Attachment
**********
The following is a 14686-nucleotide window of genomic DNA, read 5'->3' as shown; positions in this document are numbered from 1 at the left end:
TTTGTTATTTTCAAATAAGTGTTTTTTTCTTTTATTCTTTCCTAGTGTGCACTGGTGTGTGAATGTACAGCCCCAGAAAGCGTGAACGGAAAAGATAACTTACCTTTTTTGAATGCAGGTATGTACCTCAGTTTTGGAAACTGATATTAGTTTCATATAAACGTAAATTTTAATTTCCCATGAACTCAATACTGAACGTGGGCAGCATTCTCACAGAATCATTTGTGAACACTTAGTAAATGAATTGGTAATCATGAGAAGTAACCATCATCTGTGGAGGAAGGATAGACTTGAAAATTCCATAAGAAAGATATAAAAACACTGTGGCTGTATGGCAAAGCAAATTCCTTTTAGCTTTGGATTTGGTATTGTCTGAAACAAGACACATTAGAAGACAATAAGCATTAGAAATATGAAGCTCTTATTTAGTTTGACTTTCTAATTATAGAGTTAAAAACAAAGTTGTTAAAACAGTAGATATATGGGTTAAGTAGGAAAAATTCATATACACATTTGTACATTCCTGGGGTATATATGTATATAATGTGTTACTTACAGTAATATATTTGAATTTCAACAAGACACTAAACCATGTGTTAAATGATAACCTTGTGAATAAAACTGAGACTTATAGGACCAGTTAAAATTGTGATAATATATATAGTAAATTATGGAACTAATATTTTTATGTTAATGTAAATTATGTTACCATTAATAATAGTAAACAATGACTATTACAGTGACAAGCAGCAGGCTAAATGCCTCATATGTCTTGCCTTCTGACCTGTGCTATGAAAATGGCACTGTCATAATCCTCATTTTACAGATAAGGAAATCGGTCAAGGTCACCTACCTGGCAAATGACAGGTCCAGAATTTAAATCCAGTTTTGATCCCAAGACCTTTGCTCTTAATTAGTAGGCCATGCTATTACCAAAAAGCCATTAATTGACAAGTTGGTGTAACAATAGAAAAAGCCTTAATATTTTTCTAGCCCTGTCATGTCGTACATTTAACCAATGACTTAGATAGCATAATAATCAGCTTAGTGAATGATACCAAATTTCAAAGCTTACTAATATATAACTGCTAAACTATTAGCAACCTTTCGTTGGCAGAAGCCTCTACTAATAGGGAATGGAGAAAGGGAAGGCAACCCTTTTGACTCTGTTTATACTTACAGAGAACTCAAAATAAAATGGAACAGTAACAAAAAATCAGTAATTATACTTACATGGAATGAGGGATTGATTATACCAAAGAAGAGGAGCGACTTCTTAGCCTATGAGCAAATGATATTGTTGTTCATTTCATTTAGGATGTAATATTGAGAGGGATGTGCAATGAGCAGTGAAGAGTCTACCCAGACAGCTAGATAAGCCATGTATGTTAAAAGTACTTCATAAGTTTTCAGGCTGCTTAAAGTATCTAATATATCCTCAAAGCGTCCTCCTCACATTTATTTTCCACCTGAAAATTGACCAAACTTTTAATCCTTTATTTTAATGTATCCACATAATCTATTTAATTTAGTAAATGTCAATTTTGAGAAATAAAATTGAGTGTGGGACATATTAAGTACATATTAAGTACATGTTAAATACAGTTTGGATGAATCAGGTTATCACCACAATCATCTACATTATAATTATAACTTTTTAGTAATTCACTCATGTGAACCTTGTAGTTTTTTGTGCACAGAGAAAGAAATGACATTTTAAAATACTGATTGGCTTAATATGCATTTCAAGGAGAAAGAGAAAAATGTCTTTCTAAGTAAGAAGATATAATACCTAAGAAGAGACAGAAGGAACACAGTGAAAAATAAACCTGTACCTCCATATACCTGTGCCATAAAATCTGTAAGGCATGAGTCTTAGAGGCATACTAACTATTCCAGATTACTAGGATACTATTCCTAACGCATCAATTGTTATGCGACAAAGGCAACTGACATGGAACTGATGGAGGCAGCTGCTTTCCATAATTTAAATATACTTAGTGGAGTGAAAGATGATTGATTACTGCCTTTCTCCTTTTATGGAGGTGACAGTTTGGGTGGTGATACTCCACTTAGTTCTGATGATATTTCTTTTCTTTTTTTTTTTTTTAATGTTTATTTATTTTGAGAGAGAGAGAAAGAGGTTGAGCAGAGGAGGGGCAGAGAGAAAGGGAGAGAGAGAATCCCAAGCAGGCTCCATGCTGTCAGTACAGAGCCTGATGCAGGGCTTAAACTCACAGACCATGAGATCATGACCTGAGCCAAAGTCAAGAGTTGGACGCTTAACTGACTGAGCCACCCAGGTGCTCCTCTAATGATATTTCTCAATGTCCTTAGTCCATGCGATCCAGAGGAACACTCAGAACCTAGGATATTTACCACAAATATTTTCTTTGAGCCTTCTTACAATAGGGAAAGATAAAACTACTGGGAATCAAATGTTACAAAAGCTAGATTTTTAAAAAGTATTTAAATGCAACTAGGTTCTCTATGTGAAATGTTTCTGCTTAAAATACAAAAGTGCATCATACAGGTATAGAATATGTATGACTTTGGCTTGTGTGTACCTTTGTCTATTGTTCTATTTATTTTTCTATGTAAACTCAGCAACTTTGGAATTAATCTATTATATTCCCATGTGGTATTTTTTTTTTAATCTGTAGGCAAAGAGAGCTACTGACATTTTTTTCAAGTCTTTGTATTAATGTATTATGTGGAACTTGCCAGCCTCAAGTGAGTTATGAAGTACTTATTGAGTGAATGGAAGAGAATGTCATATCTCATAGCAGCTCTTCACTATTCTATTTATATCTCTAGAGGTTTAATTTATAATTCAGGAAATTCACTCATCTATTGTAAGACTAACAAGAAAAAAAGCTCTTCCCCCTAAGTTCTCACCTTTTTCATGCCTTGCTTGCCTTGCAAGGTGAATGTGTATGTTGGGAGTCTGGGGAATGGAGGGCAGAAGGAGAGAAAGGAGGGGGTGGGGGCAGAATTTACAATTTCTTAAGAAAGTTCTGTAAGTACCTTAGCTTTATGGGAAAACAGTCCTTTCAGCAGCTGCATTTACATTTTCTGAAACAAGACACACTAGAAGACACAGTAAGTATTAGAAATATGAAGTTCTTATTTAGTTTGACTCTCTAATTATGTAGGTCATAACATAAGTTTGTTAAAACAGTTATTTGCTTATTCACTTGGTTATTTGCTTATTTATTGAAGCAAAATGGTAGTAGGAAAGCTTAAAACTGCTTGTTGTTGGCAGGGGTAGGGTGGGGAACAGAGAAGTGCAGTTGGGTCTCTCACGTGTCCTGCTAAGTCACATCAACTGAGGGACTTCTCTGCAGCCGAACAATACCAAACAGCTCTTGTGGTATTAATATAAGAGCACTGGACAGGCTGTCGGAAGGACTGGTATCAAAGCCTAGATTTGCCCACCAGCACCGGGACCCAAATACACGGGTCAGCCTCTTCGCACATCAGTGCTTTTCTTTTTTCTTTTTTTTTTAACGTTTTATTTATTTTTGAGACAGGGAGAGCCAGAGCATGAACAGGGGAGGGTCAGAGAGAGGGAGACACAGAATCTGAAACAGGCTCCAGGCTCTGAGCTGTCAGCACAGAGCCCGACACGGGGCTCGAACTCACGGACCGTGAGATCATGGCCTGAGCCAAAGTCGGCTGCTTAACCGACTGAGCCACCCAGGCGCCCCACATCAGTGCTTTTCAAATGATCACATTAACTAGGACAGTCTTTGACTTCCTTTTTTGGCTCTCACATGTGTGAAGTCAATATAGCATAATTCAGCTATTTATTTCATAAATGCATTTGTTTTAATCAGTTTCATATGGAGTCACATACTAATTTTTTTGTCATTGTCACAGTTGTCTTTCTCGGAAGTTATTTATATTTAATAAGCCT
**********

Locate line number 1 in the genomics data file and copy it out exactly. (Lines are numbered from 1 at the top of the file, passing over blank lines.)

The following is a 14686-nucleotide window of genomic DNA, read 5'->3' as shown; positions in this document are numbered from 1 at the left end: